MDF Desk design with CNC joints

There has been discussion on this forum about the CNC Joints shown on before. Over 50 types of CNC-able joinery. I never looked through the content tho. It seems it is a powerpoint type presentation of the joinery (in PDF form). They show 10 or 11 types of furniture in them, tho no diagrams or measurements. I decided to take the desk pic and give the it a try in Sketchup. Actually fairly simple, and knock it out in about 30 minutes. Then added a few designs and a second support near the front.

This is only 1 inch under the max size the 1000 can cut so I had to measure carefully. I found 24x48 sheets of 1/2 inch MDF fairly cheap at home depot. I placed a 1/4 inch board under as a cutting board, secured it in place with tape, then taped the 1/2 inch MDF to it after measure and making alignment lines. Once I am done with the first desk, I now have alignment cuts in the cutting board as guides to the next few I will make.

It came out nice - no nails needed at all. The legs and support go together with a rubber mallet and hold TIGHT. I needed to sand the tenons down a bit for the top as 1/2 inch MDF is a little more than 1/2 inch but it only took a couple of minutes. I will glue that in place when I am done painting…


That was the original picture from the PDF.

Here are some Sketchup views…

And the results:

I have not put these in easel, tho I might. For now here is the SU file:

desk2.skp (469.1 KB)


thats pretty sweet you wouldn’t have a step file would you or something that works with fusion 360?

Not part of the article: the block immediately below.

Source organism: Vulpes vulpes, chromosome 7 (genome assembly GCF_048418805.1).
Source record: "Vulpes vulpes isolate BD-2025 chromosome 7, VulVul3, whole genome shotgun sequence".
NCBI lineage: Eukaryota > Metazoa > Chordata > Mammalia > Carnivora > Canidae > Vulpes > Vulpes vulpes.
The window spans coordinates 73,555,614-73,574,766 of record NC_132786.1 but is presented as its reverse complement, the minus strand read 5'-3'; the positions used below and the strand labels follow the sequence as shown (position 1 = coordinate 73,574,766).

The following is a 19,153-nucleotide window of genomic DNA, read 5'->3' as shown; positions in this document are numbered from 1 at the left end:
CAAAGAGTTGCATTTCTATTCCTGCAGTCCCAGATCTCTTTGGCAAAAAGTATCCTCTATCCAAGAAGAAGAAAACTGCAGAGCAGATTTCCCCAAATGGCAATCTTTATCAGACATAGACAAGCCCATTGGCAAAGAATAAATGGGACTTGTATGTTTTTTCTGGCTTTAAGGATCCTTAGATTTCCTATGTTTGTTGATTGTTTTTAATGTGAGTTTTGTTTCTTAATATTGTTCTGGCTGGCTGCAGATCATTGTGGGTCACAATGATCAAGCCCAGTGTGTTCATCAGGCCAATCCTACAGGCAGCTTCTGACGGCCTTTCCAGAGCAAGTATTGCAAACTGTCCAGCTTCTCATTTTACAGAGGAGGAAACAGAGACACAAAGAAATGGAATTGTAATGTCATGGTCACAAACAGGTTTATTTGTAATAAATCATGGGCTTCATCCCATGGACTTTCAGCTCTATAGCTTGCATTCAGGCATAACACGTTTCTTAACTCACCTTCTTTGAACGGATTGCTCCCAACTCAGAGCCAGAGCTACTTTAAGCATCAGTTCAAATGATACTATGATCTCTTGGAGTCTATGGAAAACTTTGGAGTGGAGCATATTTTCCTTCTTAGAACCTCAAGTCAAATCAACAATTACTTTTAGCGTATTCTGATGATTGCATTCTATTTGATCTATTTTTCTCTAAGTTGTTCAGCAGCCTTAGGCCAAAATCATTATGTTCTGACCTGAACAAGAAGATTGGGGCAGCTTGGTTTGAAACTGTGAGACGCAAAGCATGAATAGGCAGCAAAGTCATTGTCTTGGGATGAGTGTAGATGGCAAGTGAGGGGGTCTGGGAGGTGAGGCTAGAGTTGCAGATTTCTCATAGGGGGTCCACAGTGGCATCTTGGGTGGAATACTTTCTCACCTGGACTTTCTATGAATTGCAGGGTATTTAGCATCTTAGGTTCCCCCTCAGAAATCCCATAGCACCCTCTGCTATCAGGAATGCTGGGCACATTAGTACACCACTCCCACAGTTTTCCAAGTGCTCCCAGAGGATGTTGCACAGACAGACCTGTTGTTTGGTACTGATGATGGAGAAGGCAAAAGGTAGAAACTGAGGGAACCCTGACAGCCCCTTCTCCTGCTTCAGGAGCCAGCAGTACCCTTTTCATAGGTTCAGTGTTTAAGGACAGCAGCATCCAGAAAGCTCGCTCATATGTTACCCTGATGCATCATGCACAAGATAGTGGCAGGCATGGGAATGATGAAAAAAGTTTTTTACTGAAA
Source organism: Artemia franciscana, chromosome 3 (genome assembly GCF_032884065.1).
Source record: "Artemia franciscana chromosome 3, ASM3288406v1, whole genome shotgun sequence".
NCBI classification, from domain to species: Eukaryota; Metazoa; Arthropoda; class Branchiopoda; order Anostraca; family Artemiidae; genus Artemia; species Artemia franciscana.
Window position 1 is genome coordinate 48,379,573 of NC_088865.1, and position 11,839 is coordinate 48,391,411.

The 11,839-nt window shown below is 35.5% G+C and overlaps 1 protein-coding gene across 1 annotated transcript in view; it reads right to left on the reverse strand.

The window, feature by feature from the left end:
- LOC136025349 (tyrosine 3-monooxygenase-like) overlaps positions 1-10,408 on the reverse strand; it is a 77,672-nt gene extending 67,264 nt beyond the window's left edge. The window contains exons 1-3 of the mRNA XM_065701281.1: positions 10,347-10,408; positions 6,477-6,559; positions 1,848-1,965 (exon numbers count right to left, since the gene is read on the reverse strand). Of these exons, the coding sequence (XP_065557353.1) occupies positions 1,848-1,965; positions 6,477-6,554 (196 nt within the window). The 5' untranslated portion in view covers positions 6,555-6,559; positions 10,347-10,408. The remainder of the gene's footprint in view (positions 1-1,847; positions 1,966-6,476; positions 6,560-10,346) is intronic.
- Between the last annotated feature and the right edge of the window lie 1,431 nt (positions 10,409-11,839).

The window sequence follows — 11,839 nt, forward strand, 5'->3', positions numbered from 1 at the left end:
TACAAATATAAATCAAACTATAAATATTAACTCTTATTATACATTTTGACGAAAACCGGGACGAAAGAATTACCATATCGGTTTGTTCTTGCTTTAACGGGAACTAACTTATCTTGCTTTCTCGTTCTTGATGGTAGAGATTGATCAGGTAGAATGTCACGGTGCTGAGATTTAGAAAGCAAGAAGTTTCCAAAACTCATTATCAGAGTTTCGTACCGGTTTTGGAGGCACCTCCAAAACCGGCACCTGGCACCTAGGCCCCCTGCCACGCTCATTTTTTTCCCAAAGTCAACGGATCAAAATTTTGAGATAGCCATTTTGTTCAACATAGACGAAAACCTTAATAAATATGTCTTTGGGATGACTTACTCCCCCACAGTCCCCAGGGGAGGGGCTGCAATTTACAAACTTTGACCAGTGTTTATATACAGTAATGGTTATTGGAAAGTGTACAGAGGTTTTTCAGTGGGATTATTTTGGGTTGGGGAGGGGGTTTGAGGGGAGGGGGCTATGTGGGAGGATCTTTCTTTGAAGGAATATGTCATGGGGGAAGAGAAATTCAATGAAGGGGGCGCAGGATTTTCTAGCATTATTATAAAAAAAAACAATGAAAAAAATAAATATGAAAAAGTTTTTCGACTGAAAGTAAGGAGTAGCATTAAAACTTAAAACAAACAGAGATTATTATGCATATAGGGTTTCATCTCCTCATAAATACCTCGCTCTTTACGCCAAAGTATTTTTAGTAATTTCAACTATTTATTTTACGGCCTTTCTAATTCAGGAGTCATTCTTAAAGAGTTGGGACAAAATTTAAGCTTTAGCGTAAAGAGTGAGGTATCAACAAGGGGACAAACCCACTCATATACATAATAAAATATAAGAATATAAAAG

I can make dxf or dwg out of sketchup. Perhaps step files as well. I’ll look a little later. If you have sketchup, just double click a face, copy it into a new file, and choose export to dxf. In v-carve it took a bit of cleanup removing unneeded lines but was quick…

that would be awesome yeah i dont have sketch up i use Fusion 360

Very nice work; simple yet elegant design, and beautifully executed. The principles you’ve demonstrated here could apply to a wide range of applications. Thank you for sharing.

Interesting. I am actually looking for an aquarium stand. Something like this could work.

@StevenGeist Suspect that water and weight are the natural enemies of MDF. Some marine ply may be better…

If you seal it with a good enamel paint it will be fine. They do make some exterior MDF but I have no idea where to find it…

As an update, here is the first complete desk for one of my kids… Ironman style.


That is very well done! Good job.


I do not… But when I measured mine, it was 30 inches tall. The 1000mm can cut about 31 inches, so that fits well with careful measurement in terms of height. Width of 30 inches I find is right about the minimum for comfort sitting at it, with supports spaced about 24 to 26 inches apart. That fits, but if you want wider you would have to cut the top manually…

How did you make it bigger? I’m interested in doing that as well…

Another, this time BB-8 inspired for the oldest boy…


ho boy ! that’s an awsome desk !!!

I remember seeing a good article on the subject some months ago, alas can not find it. Otherwise Google pulls up plenty of resources.

These are some really nice desks, how did you do the decals?

I haven’t checked measurements of your files but I’m surprised you were able to fit those in the X-Carve. Did you carve then in one run or did you have to flip them around 180 to do the other end?

An XC1000 has a work area of about 31" square. My full-sized dining table is 30" high, so I think student desk parts would fit within the work area.

BTW, that’s a very nice desk. I’m ASSuming that with the tensile strength (or lack thereof) of MDF that you don’t disassemble this very much for fear of breaking off a piece of the joint.

BTW, the general rule of thumb I use when making furniture is 30" table height and 19" chair seat height.

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Not carved, just painted (airbrushed)… Used the Silouette cutter to produce templates…